THE policy of using CCTV systems to keep the streets safe as well as clean has been defended by the local authority in light of a warning to councils which snoop unfairly on residents.
Councillor Ray Puddifoot, leader of Hillingdon Council, said capturing an offence on camera was no different to a police officer having witnessed the incident.
His comments come in light of a letter sent to every council in England by the Local Government Association instructing them to participate in a review of how cameras are used locally.
Mr Puddifoot said: "The use of these powers in Hillingdon is carefully controlled, and only used to detect fraud, anti-social and criminal behaviour.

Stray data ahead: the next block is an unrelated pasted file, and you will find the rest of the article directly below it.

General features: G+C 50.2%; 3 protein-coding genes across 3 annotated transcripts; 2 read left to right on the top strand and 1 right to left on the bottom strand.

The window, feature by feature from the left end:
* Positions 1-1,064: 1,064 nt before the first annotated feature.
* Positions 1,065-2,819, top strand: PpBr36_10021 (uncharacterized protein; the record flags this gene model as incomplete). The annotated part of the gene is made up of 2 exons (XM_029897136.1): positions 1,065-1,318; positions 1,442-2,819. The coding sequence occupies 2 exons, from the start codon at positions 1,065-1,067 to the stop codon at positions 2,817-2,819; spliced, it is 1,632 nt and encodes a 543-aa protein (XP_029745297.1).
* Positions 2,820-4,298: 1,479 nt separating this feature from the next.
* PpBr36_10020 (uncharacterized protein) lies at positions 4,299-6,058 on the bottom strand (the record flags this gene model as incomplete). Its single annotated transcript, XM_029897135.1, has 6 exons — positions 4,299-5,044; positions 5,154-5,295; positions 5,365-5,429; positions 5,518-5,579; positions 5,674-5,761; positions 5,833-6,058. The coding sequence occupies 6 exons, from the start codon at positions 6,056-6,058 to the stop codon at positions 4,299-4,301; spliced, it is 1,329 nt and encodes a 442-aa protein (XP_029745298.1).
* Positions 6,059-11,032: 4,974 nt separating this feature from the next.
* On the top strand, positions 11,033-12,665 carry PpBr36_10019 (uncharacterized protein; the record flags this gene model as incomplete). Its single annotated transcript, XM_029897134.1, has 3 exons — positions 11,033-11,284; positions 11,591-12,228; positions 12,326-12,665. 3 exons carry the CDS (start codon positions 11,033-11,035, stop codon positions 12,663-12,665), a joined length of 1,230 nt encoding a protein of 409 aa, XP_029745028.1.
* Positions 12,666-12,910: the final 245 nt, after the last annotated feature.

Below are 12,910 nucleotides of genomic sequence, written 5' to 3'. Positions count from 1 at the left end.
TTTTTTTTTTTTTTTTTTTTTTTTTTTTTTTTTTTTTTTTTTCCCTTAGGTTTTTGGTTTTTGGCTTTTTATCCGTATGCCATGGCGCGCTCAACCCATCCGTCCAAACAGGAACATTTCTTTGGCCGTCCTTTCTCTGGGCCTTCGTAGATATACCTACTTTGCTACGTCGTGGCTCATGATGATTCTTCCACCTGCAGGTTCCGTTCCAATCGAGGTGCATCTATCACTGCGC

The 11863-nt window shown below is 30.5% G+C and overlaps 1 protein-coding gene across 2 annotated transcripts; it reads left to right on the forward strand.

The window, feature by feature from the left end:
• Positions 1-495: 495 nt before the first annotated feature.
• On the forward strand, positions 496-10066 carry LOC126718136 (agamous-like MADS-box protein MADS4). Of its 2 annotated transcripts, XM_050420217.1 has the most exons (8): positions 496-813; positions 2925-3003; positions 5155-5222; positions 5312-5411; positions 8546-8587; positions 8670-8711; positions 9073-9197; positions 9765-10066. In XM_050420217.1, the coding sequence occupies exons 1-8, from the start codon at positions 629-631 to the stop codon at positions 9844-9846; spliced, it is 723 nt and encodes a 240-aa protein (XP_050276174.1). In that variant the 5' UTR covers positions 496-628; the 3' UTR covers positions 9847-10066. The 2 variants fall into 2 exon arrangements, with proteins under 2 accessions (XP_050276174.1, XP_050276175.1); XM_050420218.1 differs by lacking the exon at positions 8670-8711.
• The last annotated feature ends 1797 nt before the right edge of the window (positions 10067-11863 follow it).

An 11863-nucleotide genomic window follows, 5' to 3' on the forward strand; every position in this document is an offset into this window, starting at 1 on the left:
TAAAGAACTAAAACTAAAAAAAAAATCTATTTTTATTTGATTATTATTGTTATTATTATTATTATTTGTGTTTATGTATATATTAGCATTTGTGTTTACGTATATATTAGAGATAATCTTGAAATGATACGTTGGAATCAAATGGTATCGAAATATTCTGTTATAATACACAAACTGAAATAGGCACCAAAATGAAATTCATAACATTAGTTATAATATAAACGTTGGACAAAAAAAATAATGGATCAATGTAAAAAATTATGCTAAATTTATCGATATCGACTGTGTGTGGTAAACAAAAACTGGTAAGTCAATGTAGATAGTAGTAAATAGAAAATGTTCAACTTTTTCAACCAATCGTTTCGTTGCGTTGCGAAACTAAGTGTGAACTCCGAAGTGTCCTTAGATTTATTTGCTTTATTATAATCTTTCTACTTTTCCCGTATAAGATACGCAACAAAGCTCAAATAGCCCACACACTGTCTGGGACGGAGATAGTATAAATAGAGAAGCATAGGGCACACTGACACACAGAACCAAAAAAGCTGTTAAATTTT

"A cleaner, greener and safer borough is one of our priorities and we will use CCTV to help protect and enhance the quality of life for our residents by tackling the types of issues they tell us they want to us deal with.
He added it was not fair for residents to have to put up with repeated flytipping and graffiti and fines issued through CCTV could help reduce the problem.
New laws to fight terrorism gave councils access to phone and email records and permission to use surveillance - but examples of abuse of these powers include a family in Dorset who were followed for several weeks to check if they actually lived in a school catchment area.
Other uses include examining rubbish to monitor household waste.